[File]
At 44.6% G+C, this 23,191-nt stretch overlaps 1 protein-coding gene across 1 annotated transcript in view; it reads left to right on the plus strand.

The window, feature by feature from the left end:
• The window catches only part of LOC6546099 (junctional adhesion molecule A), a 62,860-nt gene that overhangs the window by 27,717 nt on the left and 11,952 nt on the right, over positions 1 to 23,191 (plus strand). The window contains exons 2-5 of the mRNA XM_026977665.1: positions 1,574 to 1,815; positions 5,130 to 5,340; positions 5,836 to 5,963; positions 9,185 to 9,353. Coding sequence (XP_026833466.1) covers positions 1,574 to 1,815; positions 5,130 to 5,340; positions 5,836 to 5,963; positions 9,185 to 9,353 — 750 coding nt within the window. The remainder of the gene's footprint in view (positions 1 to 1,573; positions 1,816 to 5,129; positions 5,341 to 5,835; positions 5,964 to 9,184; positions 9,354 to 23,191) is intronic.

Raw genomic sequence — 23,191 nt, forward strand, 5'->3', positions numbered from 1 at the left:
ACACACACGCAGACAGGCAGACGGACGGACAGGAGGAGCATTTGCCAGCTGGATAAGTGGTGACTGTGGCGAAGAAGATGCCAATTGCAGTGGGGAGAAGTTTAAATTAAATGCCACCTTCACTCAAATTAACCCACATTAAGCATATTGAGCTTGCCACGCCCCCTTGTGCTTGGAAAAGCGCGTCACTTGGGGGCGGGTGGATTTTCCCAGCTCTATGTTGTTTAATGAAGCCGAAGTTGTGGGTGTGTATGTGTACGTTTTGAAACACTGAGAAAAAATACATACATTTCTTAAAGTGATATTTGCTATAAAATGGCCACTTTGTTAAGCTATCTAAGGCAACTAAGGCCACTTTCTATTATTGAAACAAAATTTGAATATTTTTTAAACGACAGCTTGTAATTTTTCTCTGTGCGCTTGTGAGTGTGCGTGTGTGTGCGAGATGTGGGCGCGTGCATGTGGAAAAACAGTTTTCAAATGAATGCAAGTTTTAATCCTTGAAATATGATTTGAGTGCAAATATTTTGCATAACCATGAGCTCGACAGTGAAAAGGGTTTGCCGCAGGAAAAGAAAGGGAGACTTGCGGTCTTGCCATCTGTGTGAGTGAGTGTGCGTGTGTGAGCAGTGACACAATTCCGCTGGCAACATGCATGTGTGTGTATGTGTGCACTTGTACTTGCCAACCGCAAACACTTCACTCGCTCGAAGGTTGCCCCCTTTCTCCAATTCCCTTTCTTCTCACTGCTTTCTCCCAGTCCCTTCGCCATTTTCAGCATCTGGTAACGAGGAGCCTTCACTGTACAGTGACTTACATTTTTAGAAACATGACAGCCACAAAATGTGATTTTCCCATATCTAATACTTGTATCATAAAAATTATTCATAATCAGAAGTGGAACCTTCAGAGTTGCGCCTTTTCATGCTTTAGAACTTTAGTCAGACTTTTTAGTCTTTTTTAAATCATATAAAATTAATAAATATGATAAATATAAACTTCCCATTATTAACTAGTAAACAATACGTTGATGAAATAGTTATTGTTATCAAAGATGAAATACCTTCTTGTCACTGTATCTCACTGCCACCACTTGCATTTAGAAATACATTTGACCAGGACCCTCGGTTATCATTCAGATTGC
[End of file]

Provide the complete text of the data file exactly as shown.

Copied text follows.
At 44.6% G+C, this 23,191-nt stretch overlaps 1 protein-coding gene across 1 annotated transcript in view; it reads left to right on the plus strand.

The window, feature by feature from the left end:
• The window catches only part of LOC6546099 (junctional adhesion molecule A), a 62,860-nt gene that overhangs the window by 27,717 nt on the left and 11,952 nt on the right, over positions 1 to 23,191 (plus strand). The window contains exons 2-5 of the mRNA XM_026977665.1: positions 1,574 to 1,815; positions 5,130 to 5,340; positions 5,836 to 5,963; positions 9,185 to 9,353. Coding sequence (XP_026833466.1) covers positions 1,574 to 1,815; positions 5,130 to 5,340; positions 5,836 to 5,963; positions 9,185 to 9,353 — 750 coding nt within the window. The remainder of the gene's footprint in view (positions 1 to 1,573; positions 1,816 to 5,129; positions 5,341 to 5,835; positions 5,964 to 9,184; positions 9,354 to 23,191) is intronic.

Raw genomic sequence — 23,191 nt, forward strand, 5'->3', positions numbered from 1 at the left:
ACACACACGCAGACAGGCAGACGGACGGACAGGAGGAGCATTTGCCAGCTGGATAAGTGGTGACTGTGGCGAAGAAGATGCCAATTGCAGTGGGGAGAAGTTTAAATTAAATGCCACCTTCACTCAAATTAACCCACATTAAGCATATTGAGCTTGCCACGCCCCCTTGTGCTTGGAAAAGCGCGTCACTTGGGGGCGGGTGGATTTTCCCAGCTCTATGTTGTTTAATGAAGCCGAAGTTGTGGGTGTGTATGTGTACGTTTTGAAACACTGAGAAAAAATACATACATTTCTTAAAGTGATATTTGCTATAAAATGGCCACTTTGTTAAGCTATCTAAGGCAACTAAGGCCACTTTCTATTATTGAAACAAAATTTGAATATTTTTTAAACGACAGCTTGTAATTTTTCTCTGTGCGCTTGTGAGTGTGCGTGTGTGTGCGAGATGTGGGCGCGTGCATGTGGAAAAACAGTTTTCAAATGAATGCAAGTTTTAATCCTTGAAATATGATTTGAGTGCAAATATTTTGCATAACCATGAGCTCGACAGTGAAAAGGGTTTGCCGCAGGAAAAGAAAGGGAGACTTGCGGTCTTGCCATCTGTGTGAGTGAGTGTGCGTGTGTGAGCAGTGACACAATTCCGCTGGCAACATGCATGTGTGTGTATGTGTGCACTTGTACTTGCCAACCGCAAACACTTCACTCGCTCGAAGGTTGCCCCCTTTCTCCAATTCCCTTTCTTCTCACTGCTTTCTCCCAGTCCCTTCGCCATTTTCAGCATCTGGTAACGAGGAGCCTTCACTGTACAGTGACTTACATTTTTAGAAACATGACAGCCACAAAATGTGATTTTCCCATATCTAATACTTGTATCATAAAAATTATTCATAATCAGAAGTGGAACCTTCAGAGTTGCGCCTTTTCATGCTTTAGAACTTTAGTCAGACTTTTTAGTCTTTTTTAAATCATATAAAATTAATAAATATGATAAATATAAACTTCCCATTATTAACTAGTAAACAATACGTTGATGAAATAGTTATTGTTATCAAAGATGAAATACCTTCTTGTCACTGTATCTCACTGCCACCACTTGCATTTAGAAATACATTTGACCAGGACCCTCGGTTATCATTCAGATTGC